I am limited by column size so too much Celite means two runs because it won’t all pack into my small column.

I prefer also to run this as the SOP between first and second run. Purity skyrockets on the second run after a clean and well prepped DCVC run on first run material. It also means I can run slightly lower temps so the effects down the line add up. What I plan to do this month is use my saved but flushed column from last month. It is too nicely packed and working to toss just yet (silica gel 60 and now flushed Celite with a sand layer on top). I want a new column for the run after first pass but will wet load my medicine this month on top of the sand and Celite layer already loaded and run it prior to first pass too.

I am not production so can be picky about using a clean column. My goal this month, foolishly, is to attempt to achieve lab standard purity. No reason but the challenge and I am pretty sure I can nail it. I have a few tricks to really knock out the tenacious contaminates too and am gonna bring it all into one lab. A production lab would likely be better to dedicate a column for just pre-distillation and a seperate one for post distillation. this way reusing a column would not drag already seperated compounds into a finished product. There is always residual hold up on the silica gel 60 I use.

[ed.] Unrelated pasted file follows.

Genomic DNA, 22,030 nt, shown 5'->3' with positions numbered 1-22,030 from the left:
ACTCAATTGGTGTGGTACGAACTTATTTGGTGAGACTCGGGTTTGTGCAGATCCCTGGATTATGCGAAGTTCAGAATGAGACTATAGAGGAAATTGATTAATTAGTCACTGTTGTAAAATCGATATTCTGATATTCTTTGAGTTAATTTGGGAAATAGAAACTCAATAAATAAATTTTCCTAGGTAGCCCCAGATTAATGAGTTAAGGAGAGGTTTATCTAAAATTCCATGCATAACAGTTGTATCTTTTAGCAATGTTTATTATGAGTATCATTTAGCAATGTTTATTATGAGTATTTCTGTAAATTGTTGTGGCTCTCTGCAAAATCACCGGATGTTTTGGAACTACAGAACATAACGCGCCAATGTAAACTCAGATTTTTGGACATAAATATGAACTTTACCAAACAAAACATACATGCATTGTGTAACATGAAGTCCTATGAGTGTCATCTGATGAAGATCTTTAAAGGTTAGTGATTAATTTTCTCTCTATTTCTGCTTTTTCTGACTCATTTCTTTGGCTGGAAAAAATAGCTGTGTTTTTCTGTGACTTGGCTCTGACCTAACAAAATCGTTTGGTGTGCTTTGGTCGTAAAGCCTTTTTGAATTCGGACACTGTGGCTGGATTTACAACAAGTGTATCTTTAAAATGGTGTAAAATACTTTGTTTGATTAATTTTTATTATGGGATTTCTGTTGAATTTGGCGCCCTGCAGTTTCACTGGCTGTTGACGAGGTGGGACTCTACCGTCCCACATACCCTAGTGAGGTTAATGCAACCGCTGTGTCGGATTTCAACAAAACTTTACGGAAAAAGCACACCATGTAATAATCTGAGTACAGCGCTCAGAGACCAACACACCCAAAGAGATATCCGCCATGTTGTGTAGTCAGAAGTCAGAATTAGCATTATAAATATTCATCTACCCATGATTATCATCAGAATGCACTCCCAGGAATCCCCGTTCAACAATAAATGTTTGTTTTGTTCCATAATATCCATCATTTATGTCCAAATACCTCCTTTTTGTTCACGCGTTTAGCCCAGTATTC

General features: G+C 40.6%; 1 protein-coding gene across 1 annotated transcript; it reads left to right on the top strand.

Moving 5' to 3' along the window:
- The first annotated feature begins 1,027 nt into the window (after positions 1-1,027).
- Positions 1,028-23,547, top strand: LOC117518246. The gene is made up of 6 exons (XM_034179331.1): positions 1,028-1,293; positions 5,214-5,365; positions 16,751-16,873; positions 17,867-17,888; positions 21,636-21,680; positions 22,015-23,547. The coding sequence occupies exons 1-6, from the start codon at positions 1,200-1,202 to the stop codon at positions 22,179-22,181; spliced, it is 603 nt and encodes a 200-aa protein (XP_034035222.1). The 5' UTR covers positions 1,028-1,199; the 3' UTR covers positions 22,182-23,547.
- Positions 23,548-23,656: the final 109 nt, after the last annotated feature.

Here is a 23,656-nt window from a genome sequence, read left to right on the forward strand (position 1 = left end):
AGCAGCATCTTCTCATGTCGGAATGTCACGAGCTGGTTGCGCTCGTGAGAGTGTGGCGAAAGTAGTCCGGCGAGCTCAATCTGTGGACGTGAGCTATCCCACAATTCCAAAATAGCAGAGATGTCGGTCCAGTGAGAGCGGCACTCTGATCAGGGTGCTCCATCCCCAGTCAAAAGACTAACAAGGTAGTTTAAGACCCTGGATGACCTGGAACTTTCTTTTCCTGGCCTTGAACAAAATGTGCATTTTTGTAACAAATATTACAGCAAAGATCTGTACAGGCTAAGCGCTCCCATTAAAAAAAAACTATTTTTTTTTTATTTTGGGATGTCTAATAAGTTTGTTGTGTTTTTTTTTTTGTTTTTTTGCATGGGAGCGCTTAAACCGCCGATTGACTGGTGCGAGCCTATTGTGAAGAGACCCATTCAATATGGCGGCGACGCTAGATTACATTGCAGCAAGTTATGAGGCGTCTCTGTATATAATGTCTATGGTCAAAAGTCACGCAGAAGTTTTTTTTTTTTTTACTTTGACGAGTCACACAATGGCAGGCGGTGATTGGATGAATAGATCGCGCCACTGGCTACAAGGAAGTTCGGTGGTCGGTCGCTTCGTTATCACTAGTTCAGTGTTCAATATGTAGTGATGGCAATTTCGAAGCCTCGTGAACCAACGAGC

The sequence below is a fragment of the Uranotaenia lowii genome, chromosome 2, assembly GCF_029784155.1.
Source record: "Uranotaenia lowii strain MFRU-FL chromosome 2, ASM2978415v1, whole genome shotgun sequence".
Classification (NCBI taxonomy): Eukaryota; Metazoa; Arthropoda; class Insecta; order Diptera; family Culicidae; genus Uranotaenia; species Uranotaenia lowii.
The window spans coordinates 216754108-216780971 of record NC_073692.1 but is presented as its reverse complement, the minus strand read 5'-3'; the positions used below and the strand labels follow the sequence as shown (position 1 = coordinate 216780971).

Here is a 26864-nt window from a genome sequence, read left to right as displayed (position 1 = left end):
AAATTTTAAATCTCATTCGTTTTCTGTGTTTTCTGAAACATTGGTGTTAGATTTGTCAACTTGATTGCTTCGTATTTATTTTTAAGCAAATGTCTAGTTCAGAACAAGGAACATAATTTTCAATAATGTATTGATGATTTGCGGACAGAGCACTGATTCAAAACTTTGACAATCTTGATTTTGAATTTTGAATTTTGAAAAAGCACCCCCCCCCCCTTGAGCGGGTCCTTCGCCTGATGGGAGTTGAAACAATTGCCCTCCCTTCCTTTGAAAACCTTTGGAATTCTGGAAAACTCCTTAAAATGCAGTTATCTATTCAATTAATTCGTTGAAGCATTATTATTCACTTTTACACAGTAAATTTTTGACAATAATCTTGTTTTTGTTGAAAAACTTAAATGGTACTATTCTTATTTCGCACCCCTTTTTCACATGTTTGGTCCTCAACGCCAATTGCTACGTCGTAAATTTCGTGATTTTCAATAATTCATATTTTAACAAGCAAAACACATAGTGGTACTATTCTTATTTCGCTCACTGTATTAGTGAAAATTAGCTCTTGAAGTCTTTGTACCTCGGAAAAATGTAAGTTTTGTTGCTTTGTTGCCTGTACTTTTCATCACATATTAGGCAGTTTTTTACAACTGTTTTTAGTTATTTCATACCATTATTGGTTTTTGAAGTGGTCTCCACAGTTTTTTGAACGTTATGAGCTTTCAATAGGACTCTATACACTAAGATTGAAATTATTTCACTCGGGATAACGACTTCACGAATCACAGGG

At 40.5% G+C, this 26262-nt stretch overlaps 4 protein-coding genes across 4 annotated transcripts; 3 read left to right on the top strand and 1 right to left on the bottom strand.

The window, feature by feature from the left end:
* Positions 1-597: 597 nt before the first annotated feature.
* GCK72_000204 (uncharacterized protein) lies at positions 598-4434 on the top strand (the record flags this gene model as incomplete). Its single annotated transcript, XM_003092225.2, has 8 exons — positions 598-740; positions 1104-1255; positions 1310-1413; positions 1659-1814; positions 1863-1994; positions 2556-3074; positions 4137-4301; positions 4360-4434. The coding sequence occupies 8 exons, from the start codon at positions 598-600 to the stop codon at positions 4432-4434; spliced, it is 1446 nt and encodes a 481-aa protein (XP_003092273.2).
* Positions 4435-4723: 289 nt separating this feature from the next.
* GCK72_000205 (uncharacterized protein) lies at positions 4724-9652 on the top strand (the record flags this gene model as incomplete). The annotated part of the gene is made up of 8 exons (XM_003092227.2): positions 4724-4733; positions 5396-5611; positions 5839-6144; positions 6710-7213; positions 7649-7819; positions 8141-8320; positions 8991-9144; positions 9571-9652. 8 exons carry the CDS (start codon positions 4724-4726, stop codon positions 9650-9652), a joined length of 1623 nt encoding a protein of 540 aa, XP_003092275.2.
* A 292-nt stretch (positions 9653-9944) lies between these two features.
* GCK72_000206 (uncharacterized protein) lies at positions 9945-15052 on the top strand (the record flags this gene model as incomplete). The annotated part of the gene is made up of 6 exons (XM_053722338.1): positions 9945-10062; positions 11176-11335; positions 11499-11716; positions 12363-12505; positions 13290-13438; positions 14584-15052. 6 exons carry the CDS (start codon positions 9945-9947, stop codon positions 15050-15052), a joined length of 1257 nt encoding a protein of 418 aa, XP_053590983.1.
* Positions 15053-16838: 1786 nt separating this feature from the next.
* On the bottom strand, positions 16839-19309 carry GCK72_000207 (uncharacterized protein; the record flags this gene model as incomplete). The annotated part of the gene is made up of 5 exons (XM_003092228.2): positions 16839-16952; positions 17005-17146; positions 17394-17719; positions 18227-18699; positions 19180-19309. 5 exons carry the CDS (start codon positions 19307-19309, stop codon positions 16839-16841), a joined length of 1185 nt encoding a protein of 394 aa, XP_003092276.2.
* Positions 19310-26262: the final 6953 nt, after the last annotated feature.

I have no experience scaling up. My suggestion is the same as for distillation really if you plan to attempt it. I suggest first succeeding on a micro scale like one ounce. Figure out how to correctly and repeatable run an ounce of crude through the process. For DCVC the investment in a column(s) like mine sets you back a few hundred dollars and you need a suitable vacuum. Dual vane pumps and pumps that do not like solvent fume should never be used. Hexane and ethyl acetate fume VERY quickly destroyed the seals and thusly the first vacuum pump I owned lolz. I left ethyl acetate in my sublimator overnight once and sealed into it. The Viton o-ring expanded by about 10% overnight! Major fail lolz. New o-ring $15 from Amazon.

Once you figure out on just one ounce where the pitfalls are and how it looks when it is running right then you will have an idea how to scale it.